Renville County, North Dakota

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Renville County, North Dakota
Map of North Dakota highlighting Renville County
Location in the state of North Dakota
Map of the United States highlighting North Dakota
North Dakota's location in the U.S.
Founded June 3, 1910
Named for Joseph Renville
Seat Mohall
Largest city Mohall
Area
 • Total 893 sq mi (2,313 km2)
 • Land 877 sq mi (2,271 km2)
 • Water 16 sq mi (41 km2), 1.8%
Population (Est.)
 • (2014) 2,587
 • Density 2.8/sq mi (1/km²)
Time zone Central: UTC-6/-5
Website www.renvillecountynd.org

Renville County is a county located in the U.S. state of North Dakota. As of the 2010 census, the population was 2,470.[1] Its county seat is Mohall.[2] The county was originally created in 1873 but not organized until 1910.[3][4]

Renville County is part of the Minot, ND Micropolitan Statistical Area. It is south from the Canadian border of Saskatchewan.

History[edit]

The first Renville County was created by the 1872-73 Dakota Territory legislature, but was dissolved because of too little settlement. The name was then brought back in the 1908 general election under a proposal to divide Ward County. Though defeated on election day, the matter went to court, which led to the creation of the present-day Renville County in 1910. The county government was first organized on July 23, 1910; Mohall has always been the county seat.[3] The county's name honors Joseph Renville, an interpreter, translator, and important figure in dealings between white men and the Sioux.

Geography[edit]

According to the U.S. Census Bureau, the county has a total area of 893 square miles (2,310 km2), of which 877 square miles (2,270 km2) is land and 16 square miles (41 km2) (1.8%) is water.[5]

Major highways[edit]

Adjacent counties and rural municipalities[edit]

National protected area[edit]

Demographics[edit]

Historical population
Census Pop.
1910 7,840
1920 7,776 −0.8%
1930 7,263 −6.6%
1940 5,533 −23.8%
1950 5,405 −2.3%
1960 4,698 −13.1%
1970 3,828 −18.5%
1980 3,608 −5.7%
1990 3,160 −12.4%
2000 2,610 −17.4%
2010 2,470 −5.4%
Est. 2014 2,587 4.7%
U.S. Decennial Census[6]
1790-1960[7] 1900-1990[8]
1990-2000[9] 2010-2014[1]

As of the census of 2000, there were 2,610 people, 1,085 households, and 748 families residing in the county. The population density was 3 people per square mile (1/km²). There were 1,413 housing units at an average density of 2 per square mile (1/km²). The racial makeup of the county was 97.74% White, 0.23% Black or African American, 0.65% Native American, 0.46% Asian, 0.11% from other races, and 0.80% from two or more races. 0.73% of the population were Hispanic or Latino of any race. 41.8% were of Norwegian, 25.7% German and 5.6% Irish ancestry.

There were 1,085 households out of which 28.70% had children under the age of 18 living with them, 60.40% were married couples living together, 5.60% had a female householder with no husband present, and 31.00% were non-families. 28.50% of all households were made up of individuals and 14.70% had someone living alone who was 65 years of age or older. The average household size was 2.35 and the average family size was 2.90.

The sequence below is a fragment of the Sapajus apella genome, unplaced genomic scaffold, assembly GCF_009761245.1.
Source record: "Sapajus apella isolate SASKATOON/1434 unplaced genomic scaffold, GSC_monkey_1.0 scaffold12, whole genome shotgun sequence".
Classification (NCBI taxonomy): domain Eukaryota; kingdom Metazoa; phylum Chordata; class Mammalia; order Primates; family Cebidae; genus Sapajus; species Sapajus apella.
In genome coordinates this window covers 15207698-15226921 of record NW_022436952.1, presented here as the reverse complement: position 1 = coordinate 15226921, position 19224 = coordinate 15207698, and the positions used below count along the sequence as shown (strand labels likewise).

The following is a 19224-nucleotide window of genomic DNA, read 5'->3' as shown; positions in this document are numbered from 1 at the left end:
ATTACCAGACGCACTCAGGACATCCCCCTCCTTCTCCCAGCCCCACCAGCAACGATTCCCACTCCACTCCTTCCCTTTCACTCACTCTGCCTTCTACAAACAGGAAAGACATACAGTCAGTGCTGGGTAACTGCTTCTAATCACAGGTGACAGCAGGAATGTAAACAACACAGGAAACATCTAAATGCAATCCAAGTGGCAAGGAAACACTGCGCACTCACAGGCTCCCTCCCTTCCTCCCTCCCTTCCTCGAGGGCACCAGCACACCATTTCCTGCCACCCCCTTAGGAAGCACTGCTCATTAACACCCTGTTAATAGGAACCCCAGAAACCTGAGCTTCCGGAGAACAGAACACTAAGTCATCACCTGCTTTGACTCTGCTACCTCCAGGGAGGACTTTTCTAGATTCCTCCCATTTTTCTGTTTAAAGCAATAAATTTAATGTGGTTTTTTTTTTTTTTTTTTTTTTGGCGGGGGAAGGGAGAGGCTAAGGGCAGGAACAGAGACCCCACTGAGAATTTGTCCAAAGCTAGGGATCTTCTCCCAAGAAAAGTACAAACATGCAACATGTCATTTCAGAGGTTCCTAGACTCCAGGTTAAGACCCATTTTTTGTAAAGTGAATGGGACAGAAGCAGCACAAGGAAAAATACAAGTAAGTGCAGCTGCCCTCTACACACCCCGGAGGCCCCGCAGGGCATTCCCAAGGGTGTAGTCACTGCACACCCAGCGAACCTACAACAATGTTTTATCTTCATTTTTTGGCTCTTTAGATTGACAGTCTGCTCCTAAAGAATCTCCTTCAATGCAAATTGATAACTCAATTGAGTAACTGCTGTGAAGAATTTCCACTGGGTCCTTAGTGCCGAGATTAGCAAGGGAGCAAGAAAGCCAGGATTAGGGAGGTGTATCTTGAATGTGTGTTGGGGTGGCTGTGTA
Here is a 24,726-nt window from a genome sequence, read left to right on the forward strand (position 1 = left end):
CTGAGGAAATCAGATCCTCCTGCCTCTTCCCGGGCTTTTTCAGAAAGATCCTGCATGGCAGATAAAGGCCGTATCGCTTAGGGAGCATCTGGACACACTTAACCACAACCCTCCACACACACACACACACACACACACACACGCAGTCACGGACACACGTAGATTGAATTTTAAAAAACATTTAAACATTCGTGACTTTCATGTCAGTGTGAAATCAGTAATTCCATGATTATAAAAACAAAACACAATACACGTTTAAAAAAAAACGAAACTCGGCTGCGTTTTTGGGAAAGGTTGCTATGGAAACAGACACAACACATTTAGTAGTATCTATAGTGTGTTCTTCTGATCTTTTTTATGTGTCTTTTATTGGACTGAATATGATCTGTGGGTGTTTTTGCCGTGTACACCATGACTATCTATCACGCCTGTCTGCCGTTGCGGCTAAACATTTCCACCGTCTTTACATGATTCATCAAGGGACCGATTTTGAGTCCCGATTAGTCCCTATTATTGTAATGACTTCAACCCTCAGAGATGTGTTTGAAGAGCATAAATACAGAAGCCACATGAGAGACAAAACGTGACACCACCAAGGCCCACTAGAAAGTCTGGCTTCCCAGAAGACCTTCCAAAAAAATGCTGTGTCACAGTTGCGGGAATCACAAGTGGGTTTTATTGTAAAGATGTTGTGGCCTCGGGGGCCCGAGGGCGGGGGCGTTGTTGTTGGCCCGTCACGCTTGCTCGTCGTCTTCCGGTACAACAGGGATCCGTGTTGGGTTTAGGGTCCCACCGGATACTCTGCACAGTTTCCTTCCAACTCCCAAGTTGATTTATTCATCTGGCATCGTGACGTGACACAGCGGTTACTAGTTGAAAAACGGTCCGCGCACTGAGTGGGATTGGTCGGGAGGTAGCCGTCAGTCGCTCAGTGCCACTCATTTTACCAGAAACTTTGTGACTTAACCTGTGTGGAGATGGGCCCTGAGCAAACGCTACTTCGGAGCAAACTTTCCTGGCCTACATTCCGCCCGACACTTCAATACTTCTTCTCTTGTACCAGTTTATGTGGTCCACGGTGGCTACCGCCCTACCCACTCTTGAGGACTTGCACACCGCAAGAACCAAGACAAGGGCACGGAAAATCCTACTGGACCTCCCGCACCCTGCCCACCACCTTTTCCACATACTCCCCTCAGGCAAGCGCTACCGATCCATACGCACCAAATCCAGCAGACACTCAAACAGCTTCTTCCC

In the county the population was spread out with 23.30% under the age of 18, 4.90% from 18 to 24, 24.40% from 25 to 44, 25.30% from 45 to 64, and 22.00% who were 65 years of age or older. The median age was 44 years. For every 100 females there were 100.30 males. For every 100 females age 18 and over, there were 101.70 males.

The median income for a household in the county was $30,746, and the median income for a family was $36,023. Males had a median income of $25,346 versus $16,700 for females. The per capita income for the county was $16,478. About 8.50% of families and 11.00% of the population were below the poverty line, including 14.10% of those under age 18 and 9.10% of those age 65 or over.

Communities[edit]

Cities[edit]

Townships[edit]

  • Brandon
  • Callahan
  • Clay
  • Colquhoun
  • Eden Valley
  • Ensign
  • Fairbanks
  • Grassland
  • Grover
  • Hamerly
  • Hamlet
  • Hurley
  • Ivanhoe
  • Lockwood
  • McKinney
  • Muskego
  • Plain
  • Prescott
  • Prosperity
  • Rockford
  • Roosevelt
  • Stafford
  • Van Buren
  • White Ash

Unincorporated communities[edit]

See also[edit]

References[edit]

  1. ^ a b "State & County QuickFacts". United States Census Bureau. Retrieved November 1, 2013. 
  2. ^ "Find a County". National Association of Counties. Retrieved 2011-06-07. 
  3. ^ a b "County History". Official Portal for North Dakota State Government. Retrieved 4 May 2011. 
  4. ^ "Dakota Territory, South Dakota, and North Dakota: Individual County Chronologies". Dakota Territory Atlas of Historical County Boundaries. The Newberry Library. 2006. Retrieved February 4, 2015. 
  5. ^ "2010 Census Gazetteer Files". United States Census Bureau. August 22, 2012. Retrieved February 1, 2015. 
  6. ^ "U.S. Decennial Census". United States Census Bureau. Retrieved February 1, 2015. 
  7. ^ "Historical Census Browser". University of Virginia Library. Retrieved February 1, 2015. 
  8. ^ Forstall, Richard L., ed. (April 20, 1995). "Population of Counties by Decennial Census: 1900 to 1990". United States Census Bureau. Retrieved February 1, 2015. 
  9. ^ "Census 2000 PHC-T-4. Ranking Tables for Counties: 1990 and 2000" (PDF). United States Census Bureau. April 2, 2001. Retrieved February 1, 2015. 
  10. ^ Greene, shown on a 1977 USGS map (at present day 46th Ave NW and 86th Street NW), was a former station stop on the Minneapolis, St. Paul and Sault Saint Marie Railroad. Its former streets are still shown on Google Earth and Yahoo! Maps
  11. ^ [1], Greene, ND. Retrieved January 2, 2011.

External links[edit]

Coordinates: 48°43′N 101°40′W / 48.71°N 101.66°W / 48.71; -101.66